Shiite Muslim militiamen from Afghanistan have been fighting in country alongside regime, activists say
The bodies of 230 people killed by the Islamic State group have been found in a mass grave uncovered by their relatives in Syria’s Deir Ezzor province, a monitoring group said Wednesday.
The discovery brings the number of members of the Shaitat tribe killed during the jihadists’ summer advance in Deir Ezzor province near Iraq to more than 900, the Syrian Observatory for Human Rights said.
“The Syrian Observatory for Human Rights has learned from trusted sources that more than 230 bodies have been found in a mass grave in the desert near Al-Kashkiyeh in the east of Deir Ezzor,” said the Britain-based group.
It said the “vast majority” were civilians, and that many of them were executed in cold blood after the tribe rose up against the IS after it had driven out rival jihadists and rebels from the area.
The IS controls large swathes of northern and eastern Syria, as well as parts of neighbouring Iraq.
Hundreds more members of the Shaitat tribe are still missing, said the Observatory, which relies on a large network of activists, doctors and military sources on all sides of the Syrian conflict for its reports.
The tribespeople discovered the grave as they returned to their villages from months of displacement after losing their battle against the IS.
They have been allowed to return only after agreeing to respect an IS-imposed curfew, as well as a prohibition on gatherings and weapons.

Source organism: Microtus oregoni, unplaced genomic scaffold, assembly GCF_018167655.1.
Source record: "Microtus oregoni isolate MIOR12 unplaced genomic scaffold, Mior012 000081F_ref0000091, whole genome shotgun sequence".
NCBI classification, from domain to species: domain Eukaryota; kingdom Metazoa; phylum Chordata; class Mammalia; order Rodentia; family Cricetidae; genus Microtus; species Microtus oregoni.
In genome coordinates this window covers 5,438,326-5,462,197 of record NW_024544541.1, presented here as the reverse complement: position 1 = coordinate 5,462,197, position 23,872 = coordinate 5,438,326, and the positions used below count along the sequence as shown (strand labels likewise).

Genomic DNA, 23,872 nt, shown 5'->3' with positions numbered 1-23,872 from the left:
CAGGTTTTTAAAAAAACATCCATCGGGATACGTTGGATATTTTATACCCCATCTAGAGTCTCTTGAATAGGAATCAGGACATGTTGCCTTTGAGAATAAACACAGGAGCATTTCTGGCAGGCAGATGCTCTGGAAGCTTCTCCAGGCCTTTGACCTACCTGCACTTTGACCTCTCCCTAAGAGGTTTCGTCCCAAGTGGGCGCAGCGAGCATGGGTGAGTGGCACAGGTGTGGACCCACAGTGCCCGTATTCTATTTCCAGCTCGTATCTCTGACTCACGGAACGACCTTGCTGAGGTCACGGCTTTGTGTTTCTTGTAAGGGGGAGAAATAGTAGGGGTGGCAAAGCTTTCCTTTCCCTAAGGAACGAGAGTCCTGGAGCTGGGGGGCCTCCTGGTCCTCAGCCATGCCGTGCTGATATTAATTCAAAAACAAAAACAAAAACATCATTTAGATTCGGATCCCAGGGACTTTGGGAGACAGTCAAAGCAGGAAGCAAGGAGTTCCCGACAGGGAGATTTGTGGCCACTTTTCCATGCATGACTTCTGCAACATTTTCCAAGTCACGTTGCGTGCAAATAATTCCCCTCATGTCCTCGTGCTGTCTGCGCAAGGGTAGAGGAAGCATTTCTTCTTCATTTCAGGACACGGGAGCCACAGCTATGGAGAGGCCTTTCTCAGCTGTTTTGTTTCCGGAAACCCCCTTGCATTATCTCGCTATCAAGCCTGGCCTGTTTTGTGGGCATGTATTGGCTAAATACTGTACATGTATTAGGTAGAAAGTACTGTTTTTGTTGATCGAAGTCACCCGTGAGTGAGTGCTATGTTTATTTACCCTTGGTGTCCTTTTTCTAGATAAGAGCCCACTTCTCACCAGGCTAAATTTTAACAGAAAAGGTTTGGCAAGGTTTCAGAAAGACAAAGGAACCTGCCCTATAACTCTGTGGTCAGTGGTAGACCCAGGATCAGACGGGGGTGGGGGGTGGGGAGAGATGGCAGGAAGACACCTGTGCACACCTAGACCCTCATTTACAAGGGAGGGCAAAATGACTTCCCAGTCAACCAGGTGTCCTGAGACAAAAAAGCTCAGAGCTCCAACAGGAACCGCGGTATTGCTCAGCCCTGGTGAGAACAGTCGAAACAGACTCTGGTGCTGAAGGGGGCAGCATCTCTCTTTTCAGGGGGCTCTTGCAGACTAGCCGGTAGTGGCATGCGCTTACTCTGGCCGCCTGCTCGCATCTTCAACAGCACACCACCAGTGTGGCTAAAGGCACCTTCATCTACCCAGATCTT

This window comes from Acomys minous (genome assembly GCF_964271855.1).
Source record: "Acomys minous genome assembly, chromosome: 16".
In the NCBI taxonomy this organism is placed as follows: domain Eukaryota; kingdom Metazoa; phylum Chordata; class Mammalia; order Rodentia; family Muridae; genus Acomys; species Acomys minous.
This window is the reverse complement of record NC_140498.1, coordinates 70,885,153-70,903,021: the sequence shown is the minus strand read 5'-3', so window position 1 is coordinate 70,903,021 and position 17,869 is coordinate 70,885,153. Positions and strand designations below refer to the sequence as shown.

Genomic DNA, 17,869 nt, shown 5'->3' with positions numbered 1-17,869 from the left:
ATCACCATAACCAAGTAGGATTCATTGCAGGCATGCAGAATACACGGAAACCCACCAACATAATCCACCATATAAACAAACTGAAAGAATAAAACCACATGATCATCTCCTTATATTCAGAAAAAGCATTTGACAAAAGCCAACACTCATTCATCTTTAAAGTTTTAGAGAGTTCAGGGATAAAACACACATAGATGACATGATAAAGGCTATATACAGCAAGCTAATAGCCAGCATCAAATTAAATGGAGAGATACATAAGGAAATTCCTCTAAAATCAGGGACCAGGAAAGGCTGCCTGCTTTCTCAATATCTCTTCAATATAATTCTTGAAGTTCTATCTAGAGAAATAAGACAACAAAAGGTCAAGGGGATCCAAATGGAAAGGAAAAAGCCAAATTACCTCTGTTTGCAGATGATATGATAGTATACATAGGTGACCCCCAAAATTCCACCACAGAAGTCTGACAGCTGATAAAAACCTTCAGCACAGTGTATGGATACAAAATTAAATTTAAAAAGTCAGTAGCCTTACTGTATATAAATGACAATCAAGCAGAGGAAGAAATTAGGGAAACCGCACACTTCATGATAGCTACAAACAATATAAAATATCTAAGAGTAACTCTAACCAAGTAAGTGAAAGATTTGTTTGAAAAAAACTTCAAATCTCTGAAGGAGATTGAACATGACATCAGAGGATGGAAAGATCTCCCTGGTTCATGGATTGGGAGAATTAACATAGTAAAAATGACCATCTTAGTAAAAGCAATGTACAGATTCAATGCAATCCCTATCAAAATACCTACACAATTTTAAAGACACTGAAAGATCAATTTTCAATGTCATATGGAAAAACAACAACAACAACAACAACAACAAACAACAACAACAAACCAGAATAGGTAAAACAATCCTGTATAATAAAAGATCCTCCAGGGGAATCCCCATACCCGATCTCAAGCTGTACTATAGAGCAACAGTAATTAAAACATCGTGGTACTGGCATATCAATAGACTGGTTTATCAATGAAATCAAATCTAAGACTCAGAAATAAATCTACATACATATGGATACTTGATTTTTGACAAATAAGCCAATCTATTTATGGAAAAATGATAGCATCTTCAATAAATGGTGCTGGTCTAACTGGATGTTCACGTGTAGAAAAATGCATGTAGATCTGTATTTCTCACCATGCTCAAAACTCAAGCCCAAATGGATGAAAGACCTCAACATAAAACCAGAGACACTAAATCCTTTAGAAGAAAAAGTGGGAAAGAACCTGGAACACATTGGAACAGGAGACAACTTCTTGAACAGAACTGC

Anyone who fights the IS, according to the jihadists’ rules, will be considered a heretic and executed.
Shiite Afghans fight alongside regime: activists
Meanwhile, Shiite Muslim militiamen from Afghanistan have been fighting in Syria for months alongside troops loyal to President Bashar Assad, an activist group said Wednesday.
Afghanistan is home to a Sunni Muslim majority but nearly one fifth of the population is Shiite, mainly Farsi-speakers and from the Hazara ethnic group.
“Shiite Afghan militiamen have been fighting for several months alongside Bashar al-Assad’s army, especially around Shiite religious sites in Sayyida Zeinab” near Damascus, said Observatory director Rami Abdel Rahman.
“They later started fighting alongside loyalist troops all over Syria, especially in the northern province of Aleppo,” he told AFP.
Shiites around the world revere the Sayyid Zeinab shrine, with many volunteering to defend it from any attacks in the war between Assad loyalists and mainly Sunni rebel fighters.
The Observatory did not specify how many Afghans were fighting in Syria on the regime side.
In the northern city of Aleppo, meanwhile, 16 pro-regime fighters including Afghans were killed in a clash on Tuesday night in the Malah area, said the Britain-based group.
The army has been making advances in the area, and aims to cut off a supply route used by rebels who hold more than half of Aleppo, once the country’s commercial capital.
Foreign fighters have streamed into Syria to support both sides in the conflict that broke out in March 2011 when Assad’s forces unleashed a bloody crackdown on democracy protests.
The regime has been backed by thousands of members of Hezbollah, as well as Iranian, Iraqi and Palestinian militiamen.
“The Afghan fighters are clearly driven by sectarianism,” said Abdel Rahman.
Syria’s regime has been dominated for 40 years by the Alawite community, an offshoot of Shiite Islam.
Sunnis make up the vast majority of Syria’s population, as well as the rebels fighting to oust Assad.